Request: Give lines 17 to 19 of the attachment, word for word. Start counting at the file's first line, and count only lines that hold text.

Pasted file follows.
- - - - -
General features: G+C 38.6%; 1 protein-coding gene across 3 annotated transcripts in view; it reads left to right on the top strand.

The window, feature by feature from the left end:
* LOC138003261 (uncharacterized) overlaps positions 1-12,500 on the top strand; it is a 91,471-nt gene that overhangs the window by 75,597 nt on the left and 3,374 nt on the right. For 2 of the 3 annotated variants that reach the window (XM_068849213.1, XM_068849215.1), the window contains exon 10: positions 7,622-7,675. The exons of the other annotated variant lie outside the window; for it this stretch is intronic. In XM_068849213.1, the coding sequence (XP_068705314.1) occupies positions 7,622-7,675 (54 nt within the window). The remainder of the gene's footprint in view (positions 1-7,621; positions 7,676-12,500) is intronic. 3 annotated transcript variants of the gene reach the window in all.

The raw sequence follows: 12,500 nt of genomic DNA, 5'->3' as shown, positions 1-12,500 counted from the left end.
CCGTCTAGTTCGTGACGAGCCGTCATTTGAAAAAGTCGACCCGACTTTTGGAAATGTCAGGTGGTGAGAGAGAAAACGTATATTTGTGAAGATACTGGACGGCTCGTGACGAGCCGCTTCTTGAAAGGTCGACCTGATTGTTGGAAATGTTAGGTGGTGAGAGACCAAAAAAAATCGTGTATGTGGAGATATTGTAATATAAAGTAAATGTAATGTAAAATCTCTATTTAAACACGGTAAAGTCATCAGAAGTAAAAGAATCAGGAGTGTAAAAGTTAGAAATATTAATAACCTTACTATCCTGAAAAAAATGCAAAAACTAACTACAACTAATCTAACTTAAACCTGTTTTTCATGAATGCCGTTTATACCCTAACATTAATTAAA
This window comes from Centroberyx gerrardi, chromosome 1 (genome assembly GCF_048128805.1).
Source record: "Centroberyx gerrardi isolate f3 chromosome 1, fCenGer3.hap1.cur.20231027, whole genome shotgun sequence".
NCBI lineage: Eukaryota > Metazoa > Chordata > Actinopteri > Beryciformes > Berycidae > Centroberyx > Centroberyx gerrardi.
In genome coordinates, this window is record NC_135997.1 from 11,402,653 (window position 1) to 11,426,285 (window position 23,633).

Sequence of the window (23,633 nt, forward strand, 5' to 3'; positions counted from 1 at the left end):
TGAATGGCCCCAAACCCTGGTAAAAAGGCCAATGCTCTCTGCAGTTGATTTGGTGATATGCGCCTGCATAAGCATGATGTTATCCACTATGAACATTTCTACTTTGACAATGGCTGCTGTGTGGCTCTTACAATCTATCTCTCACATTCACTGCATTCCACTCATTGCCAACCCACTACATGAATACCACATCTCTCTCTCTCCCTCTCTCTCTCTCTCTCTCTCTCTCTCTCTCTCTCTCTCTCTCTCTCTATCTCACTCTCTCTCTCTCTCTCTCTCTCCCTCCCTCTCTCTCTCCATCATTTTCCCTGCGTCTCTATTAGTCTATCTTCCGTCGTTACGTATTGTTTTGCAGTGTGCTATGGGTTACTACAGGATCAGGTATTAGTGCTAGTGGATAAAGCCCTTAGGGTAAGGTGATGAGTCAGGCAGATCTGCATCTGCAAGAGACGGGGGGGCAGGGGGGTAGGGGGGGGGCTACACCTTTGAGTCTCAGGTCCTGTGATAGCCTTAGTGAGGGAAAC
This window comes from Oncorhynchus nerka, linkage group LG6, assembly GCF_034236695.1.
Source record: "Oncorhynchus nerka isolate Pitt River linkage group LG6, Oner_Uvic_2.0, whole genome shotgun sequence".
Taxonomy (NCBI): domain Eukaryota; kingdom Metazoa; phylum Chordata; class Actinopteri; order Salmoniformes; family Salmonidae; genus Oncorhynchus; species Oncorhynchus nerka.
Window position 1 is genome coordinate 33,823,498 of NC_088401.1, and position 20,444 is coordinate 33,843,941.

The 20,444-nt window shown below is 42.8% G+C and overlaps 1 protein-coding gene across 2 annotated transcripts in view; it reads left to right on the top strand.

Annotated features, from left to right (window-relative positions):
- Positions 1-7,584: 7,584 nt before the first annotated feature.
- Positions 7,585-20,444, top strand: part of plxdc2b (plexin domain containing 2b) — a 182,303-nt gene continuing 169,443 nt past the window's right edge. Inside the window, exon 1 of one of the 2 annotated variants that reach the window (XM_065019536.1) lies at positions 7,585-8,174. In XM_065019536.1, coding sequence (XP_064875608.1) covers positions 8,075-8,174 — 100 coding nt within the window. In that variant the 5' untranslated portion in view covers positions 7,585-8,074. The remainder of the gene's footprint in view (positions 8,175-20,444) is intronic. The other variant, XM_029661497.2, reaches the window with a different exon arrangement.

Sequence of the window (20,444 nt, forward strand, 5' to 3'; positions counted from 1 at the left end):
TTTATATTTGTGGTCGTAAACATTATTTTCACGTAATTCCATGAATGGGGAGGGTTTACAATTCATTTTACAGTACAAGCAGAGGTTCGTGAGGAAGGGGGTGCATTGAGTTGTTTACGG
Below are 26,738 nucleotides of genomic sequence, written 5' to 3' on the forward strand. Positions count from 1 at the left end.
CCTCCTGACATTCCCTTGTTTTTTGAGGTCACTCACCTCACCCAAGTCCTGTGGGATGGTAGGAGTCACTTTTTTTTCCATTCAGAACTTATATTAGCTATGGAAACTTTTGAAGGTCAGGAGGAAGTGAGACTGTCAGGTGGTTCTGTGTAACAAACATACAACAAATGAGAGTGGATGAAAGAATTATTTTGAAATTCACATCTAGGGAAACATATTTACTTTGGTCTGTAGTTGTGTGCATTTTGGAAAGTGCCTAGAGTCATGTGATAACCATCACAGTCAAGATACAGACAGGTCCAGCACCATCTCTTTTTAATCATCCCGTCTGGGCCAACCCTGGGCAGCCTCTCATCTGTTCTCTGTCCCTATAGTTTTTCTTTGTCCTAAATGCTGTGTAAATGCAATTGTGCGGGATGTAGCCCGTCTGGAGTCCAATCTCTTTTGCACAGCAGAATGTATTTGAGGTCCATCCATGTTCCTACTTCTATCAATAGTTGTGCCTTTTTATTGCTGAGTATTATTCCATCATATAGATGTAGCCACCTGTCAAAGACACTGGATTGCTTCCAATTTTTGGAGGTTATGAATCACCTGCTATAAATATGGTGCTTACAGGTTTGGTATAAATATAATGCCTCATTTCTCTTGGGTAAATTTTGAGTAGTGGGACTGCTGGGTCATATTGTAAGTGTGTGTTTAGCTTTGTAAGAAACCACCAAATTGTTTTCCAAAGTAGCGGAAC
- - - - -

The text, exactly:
Annotated features, from left to right (window-relative positions):
- Positions 1-7,584: 7,584 nt before the first annotated feature.
- Positions 7,585-20,444, top strand: part of plxdc2b (plexin domain containing 2b) — a 182,303-nt gene continuing 169,443 nt past the window's right edge. Inside the window, exon 1 of one of the 2 annotated variants that reach the window (XM_065019536.1) lies at positions 7,585-8,174. In XM_065019536.1, coding sequence (XP_064875608.1) covers positions 8,075-8,174 — 100 coding nt within the window. In that variant the 5' untranslated portion in view covers positions 7,585-8,074. The remainder of the gene's footprint in view (positions 8,175-20,444) is intronic. The other variant, XM_029661497.2, reaches the window with a different exon arrangement.